This one is dedicated to Ashley at Hops because a) I think she’s pretty spectacular, as a person and as a blogger, b) because I know she has a thing for goat cheese the likes of which few can appreciate, and she also loves beets, and c) she’s just recently engaged! And I wanted to give her something of an engagement gift. Here you go, Ashley; a toast to your engagement. Yay!
Over the holidays this year, I felt a little like I had lost my mind. Not necessarily in a bad way, but in the way that I felt I had something going on at all times. Pre-festivities, there was shopping and wrapping, and the inevitable organizing of the wrapped gifts into bags so you remember who gets what when you go to each place. I was pretty proud of myself; everything was done prior to my mom and sister arriving, which is a major accomplishment for me.
But then…chaos. Because despite me having everything organized, gatherings and the inevitable food for those gatherings seemed to take up a big part of the past few weeks. My kitchen, which is normally filled with activity, was even more wrecked than normal; I can barely tell you what I made, but I remember it was really delicious, and I ate far too much of it. My most favorite part of this chaos was what we did for New Years Eve (and maybe that’s because it marked the end of the food rush). I told you a little bit about it my lemon ginger fizz post (which I had again today, sans ginger ale, and it’s like an extremely refreshing winter sno cone – I was thrilled), but I created a toast-filled New Year’s Eve party. Toast like “raise your glass?” No way, people; toast like toast.
Bread toast. Toasted bread.
More specifically, we made three kinds of crostini – garlic herb, artisan sourdough, and honey wheat – and topped them with all sorts of fun things. Here’s the menu:
- Retro Crab Dip (served on garlic herb or artisan sourdough)
- Tomato Basil in Balsamic (served on artisan sourdough)
- Pear, Walnut + Gorgonzola with Honey Drizzle (served on honey wheat)
- Backwards French Onion Soup (served on garlic herb)
- Brie + Caramel with Toasted Pecans (served on honey wheat)
- Roasted Beet, Arugula + Goat Cheese with Honey Drizzle (served on artisan sourdough)
It was fantastic; each one of them exceeded my expectations in terms of flavor. The crab dip and tomato basil ones were favorites from a christmas party we went to, the pear/walnut is just something I love to eat, and the brie/caramel one was a riff on a brie en croûte I made years ago (pre-blog) for a New Year’s party. I’m still working on the french onion soup one; It was amazing, but I want to fine-tune it and (ahem) actually write the recipe down this time, but it really is one for the books. If you like french onion soup, you’re really going to want this for a snack/appetizer.
My favorite of the toasts? The beet one. I knew going in that it wasn’t going to be fair to the other toast creations, because beets? They are beautiful. And like brussels sprouts, an alarming amount of food bloggers worship them, and I’m one of them. They are earthy, sensuous little burgundy things; the prettiest by far of the root vegetables, in my opinion. Little known fact: in high school, I spend a year of my life with beet-colored hair. No lie. Remember Manic Panic, which you could use to dye your hair any color of the rainbow? They had a lovely one (it was either New Rose or Fuchsia Shock), and since I know they used vegetable and other semi-permanent stuff in there, one can only imagine I was putting actual beet juice in my hair.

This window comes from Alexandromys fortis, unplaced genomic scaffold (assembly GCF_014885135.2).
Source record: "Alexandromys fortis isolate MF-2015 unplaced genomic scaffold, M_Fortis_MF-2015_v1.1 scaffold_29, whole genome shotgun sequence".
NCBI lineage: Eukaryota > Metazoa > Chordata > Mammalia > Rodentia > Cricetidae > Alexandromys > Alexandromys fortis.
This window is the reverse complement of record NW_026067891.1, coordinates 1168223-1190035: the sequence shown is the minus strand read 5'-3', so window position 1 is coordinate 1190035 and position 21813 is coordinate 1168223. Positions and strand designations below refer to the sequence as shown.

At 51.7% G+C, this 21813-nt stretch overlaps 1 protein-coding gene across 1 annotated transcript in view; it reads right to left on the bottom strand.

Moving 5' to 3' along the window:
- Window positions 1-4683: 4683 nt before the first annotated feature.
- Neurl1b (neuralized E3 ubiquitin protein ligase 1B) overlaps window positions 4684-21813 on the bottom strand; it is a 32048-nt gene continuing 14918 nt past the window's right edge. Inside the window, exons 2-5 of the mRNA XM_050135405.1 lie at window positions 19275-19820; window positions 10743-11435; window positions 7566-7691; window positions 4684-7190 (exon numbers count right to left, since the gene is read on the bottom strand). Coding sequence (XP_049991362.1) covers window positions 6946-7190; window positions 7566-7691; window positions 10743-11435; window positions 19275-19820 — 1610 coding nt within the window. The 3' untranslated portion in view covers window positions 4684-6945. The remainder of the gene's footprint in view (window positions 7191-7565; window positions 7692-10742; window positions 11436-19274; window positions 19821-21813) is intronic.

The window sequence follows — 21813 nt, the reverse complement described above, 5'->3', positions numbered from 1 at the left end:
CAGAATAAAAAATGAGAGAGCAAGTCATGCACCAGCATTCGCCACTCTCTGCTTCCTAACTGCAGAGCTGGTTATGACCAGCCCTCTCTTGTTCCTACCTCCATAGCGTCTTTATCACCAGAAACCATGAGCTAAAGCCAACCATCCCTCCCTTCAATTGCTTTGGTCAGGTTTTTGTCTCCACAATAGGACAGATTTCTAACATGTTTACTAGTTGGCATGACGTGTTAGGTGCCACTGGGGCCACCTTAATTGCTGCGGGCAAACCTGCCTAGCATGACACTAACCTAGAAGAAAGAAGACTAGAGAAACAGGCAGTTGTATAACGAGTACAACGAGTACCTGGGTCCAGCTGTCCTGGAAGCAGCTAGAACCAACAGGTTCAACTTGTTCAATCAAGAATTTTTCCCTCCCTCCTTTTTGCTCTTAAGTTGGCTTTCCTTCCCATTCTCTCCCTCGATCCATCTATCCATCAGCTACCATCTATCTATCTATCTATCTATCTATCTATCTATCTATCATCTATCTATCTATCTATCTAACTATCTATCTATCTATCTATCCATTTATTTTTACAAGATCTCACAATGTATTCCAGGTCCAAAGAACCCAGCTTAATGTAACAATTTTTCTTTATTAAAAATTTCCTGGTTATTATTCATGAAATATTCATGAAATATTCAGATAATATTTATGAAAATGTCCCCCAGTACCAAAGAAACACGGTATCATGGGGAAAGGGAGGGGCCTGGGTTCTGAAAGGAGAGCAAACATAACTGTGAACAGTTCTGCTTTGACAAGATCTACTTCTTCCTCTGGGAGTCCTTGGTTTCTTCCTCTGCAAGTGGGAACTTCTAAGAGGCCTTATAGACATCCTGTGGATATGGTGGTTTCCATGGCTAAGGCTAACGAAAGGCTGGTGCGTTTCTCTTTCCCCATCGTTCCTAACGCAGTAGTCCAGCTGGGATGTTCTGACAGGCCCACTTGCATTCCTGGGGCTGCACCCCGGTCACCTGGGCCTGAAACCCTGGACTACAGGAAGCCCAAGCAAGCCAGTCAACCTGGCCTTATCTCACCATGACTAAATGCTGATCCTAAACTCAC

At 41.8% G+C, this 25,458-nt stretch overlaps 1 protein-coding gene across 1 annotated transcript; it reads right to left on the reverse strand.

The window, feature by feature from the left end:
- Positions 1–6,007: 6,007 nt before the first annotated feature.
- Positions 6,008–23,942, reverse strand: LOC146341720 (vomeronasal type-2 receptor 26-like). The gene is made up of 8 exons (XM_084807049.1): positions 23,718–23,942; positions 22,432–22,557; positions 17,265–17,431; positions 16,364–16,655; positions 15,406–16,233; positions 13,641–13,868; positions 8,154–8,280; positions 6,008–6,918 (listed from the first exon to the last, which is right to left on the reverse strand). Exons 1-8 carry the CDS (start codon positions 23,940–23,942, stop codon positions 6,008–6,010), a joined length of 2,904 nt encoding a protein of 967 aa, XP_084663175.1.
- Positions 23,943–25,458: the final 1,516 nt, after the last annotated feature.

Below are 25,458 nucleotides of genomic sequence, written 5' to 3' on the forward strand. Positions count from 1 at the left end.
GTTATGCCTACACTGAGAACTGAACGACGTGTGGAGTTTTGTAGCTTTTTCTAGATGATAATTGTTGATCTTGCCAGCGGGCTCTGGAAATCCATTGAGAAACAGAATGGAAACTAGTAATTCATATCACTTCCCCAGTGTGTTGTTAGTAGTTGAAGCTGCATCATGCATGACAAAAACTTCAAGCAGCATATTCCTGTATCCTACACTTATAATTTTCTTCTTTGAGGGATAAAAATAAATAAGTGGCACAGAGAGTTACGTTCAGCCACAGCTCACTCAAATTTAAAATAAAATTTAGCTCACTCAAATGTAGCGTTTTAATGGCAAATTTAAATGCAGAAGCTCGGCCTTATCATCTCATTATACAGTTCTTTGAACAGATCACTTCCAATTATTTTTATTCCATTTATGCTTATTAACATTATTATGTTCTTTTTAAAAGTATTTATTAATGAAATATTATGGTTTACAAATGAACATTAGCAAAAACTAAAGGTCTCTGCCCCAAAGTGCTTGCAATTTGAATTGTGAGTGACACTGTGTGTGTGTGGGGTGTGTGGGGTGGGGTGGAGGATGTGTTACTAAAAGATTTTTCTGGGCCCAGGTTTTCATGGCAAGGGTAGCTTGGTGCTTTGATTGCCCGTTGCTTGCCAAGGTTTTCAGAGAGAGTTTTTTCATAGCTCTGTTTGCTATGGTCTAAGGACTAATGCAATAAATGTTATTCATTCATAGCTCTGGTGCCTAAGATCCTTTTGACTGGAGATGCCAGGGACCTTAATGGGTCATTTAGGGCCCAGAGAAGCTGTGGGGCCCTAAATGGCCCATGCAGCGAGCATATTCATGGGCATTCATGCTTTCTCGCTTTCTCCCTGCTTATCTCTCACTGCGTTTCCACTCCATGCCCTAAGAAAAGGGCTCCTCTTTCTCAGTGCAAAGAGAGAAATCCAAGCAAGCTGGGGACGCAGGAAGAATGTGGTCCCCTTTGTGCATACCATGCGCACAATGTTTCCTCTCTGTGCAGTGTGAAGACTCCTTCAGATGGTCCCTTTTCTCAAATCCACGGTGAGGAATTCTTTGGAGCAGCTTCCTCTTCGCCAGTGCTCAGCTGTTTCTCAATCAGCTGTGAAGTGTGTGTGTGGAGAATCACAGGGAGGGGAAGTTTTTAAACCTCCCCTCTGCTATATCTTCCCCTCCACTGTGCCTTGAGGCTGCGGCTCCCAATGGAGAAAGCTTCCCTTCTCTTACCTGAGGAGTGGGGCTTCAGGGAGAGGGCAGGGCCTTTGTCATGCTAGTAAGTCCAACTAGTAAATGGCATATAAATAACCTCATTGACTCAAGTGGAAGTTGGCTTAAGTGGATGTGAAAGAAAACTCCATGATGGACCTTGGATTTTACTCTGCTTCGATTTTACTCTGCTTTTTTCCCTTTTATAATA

I’m proud of that. It was gorgeous. And I know I’m a pesky semi-adult (actual adult, age-wise, but in every other way, “semi” seems to more aptly describe it) now, but every time I roast beets, I have a fleeting thought about perhaps dyeing my hair back to “roasted beet.”
So I was crazy in high school; big surprise, I’m sure. Back to the toast post.
Making a crostini bar is pretty great, for both the guests and the hostess of a party. If you plan correctly, it’s simply a matter of a little prep ahead of time, some cute dishes to arrange your topping choices on, and if needed, some flags to label what everything is. If I were to do this for a larger gathering than the three of us that were here (yes, and let’s take a moment to absorb how I felt the need to make six different layered crostini choices for three people), I would also include a little menu with suggestions for how to assemble. Certainly, there’s a mix and match aspect to some of these, and your guests can tailor them, to some degree, to what they want.
I wish I had taken photos. It’s not that I didn’t think about it, but the key word in New Year’s Eve? it’s eve. As in, late at night when there is zero natural light. Someday I will crostini bar it out for you in broad daylight, and there will be photos. For now, just let your mind wander, and zone in on the beauty that is the roasted beet crostini.
Why roasted beet crostini is great: the combination of flavors is lovely, the colors are eye-popping and very elegant, and due to the weight and textures of the combined ingredients, it stays together quite well during the few bites it takes to conquer it. Obviously your white-dress-wearing guests may hesitate to eat something with a massive amount of pigment, but give them a small plate and napkin and tell them to eat carefully, and they’ll be fine. We didn’t spill a single beet.